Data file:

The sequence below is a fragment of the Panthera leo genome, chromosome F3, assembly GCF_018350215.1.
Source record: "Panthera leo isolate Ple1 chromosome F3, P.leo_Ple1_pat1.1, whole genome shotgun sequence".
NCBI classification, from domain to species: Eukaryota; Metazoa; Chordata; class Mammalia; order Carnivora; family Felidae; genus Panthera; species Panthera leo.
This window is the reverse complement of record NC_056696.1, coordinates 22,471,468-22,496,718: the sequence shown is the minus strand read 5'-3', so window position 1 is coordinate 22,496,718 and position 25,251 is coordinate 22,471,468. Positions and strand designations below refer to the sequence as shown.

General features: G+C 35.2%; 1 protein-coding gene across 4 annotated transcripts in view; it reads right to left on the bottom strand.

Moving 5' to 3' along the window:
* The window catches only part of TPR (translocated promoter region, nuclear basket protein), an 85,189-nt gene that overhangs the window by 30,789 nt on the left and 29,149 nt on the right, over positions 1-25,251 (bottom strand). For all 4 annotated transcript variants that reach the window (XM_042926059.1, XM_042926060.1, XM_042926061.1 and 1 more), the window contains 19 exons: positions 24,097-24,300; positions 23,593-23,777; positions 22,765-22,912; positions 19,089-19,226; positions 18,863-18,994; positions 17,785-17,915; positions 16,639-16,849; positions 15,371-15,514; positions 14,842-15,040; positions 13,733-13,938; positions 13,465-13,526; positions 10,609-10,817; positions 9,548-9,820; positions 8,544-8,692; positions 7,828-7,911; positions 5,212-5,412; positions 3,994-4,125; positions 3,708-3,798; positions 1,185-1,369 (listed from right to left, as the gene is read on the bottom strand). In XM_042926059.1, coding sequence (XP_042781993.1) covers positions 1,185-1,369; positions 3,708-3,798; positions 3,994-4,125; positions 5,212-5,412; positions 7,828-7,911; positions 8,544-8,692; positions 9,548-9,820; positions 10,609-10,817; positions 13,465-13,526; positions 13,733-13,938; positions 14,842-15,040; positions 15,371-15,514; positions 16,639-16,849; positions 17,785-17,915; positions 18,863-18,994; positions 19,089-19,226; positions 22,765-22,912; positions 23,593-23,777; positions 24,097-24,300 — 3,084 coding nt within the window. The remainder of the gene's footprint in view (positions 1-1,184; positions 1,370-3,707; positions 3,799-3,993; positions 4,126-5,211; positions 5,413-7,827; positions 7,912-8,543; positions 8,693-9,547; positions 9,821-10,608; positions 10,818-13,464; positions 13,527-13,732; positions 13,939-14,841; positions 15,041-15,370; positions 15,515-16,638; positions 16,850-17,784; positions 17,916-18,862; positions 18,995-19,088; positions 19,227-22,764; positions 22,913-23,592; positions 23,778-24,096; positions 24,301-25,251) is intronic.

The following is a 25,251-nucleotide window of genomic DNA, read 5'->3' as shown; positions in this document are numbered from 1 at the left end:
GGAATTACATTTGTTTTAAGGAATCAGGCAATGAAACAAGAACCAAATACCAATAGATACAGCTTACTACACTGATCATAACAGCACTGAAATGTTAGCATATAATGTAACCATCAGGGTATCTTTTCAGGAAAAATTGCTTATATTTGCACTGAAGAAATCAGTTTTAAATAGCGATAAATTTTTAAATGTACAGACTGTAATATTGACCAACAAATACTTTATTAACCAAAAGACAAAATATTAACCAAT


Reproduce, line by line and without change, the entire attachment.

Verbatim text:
The sequence below is a fragment of the Panthera leo genome, chromosome F3, assembly GCF_018350215.1.
Source record: "Panthera leo isolate Ple1 chromosome F3, P.leo_Ple1_pat1.1, whole genome shotgun sequence".
NCBI classification, from domain to species: Eukaryota; Metazoa; Chordata; class Mammalia; order Carnivora; family Felidae; genus Panthera; species Panthera leo.
This window is the reverse complement of record NC_056696.1, coordinates 22,471,468-22,496,718: the sequence shown is the minus strand read 5'-3', so window position 1 is coordinate 22,496,718 and position 25,251 is coordinate 22,471,468. Positions and strand designations below refer to the sequence as shown.

General features: G+C 35.2%; 1 protein-coding gene across 4 annotated transcripts in view; it reads right to left on the bottom strand.

Moving 5' to 3' along the window:
* The window catches only part of TPR (translocated promoter region, nuclear basket protein), an 85,189-nt gene that overhangs the window by 30,789 nt on the left and 29,149 nt on the right, over positions 1-25,251 (bottom strand). For all 4 annotated transcript variants that reach the window (XM_042926059.1, XM_042926060.1, XM_042926061.1 and 1 more), the window contains 19 exons: positions 24,097-24,300; positions 23,593-23,777; positions 22,765-22,912; positions 19,089-19,226; positions 18,863-18,994; positions 17,785-17,915; positions 16,639-16,849; positions 15,371-15,514; positions 14,842-15,040; positions 13,733-13,938; positions 13,465-13,526; positions 10,609-10,817; positions 9,548-9,820; positions 8,544-8,692; positions 7,828-7,911; positions 5,212-5,412; positions 3,994-4,125; positions 3,708-3,798; positions 1,185-1,369 (listed from right to left, as the gene is read on the bottom strand). In XM_042926059.1, coding sequence (XP_042781993.1) covers positions 1,185-1,369; positions 3,708-3,798; positions 3,994-4,125; positions 5,212-5,412; positions 7,828-7,911; positions 8,544-8,692; positions 9,548-9,820; positions 10,609-10,817; positions 13,465-13,526; positions 13,733-13,938; positions 14,842-15,040; positions 15,371-15,514; positions 16,639-16,849; positions 17,785-17,915; positions 18,863-18,994; positions 19,089-19,226; positions 22,765-22,912; positions 23,593-23,777; positions 24,097-24,300 — 3,084 coding nt within the window. The remainder of the gene's footprint in view (positions 1-1,184; positions 1,370-3,707; positions 3,799-3,993; positions 4,126-5,211; positions 5,413-7,827; positions 7,912-8,543; positions 8,693-9,547; positions 9,821-10,608; positions 10,818-13,464; positions 13,527-13,732; positions 13,939-14,841; positions 15,041-15,370; positions 15,515-16,638; positions 16,850-17,784; positions 17,916-18,862; positions 18,995-19,088; positions 19,227-22,764; positions 22,913-23,592; positions 23,778-24,096; positions 24,301-25,251) is intronic.

The following is a 25,251-nucleotide window of genomic DNA, read 5'->3' as shown; positions in this document are numbered from 1 at the left end:
GGAATTACATTTGTTTTAAGGAATCAGGCAATGAAACAAGAACCAAATACCAATAGATACAGCTTACTACACTGATCATAACAGCACTGAAATGTTAGCATATAATGTAACCATCAGGGTATCTTTTCAGGAAAAATTGCTTATATTTGCACTGAAGAAATCAGTTTTAAATAGCGATAAATTTTTAAATGTACAGACTGTAATATTGACCAACAAATACTTTATTAACCAAAAGACAAAATATTAACCAAT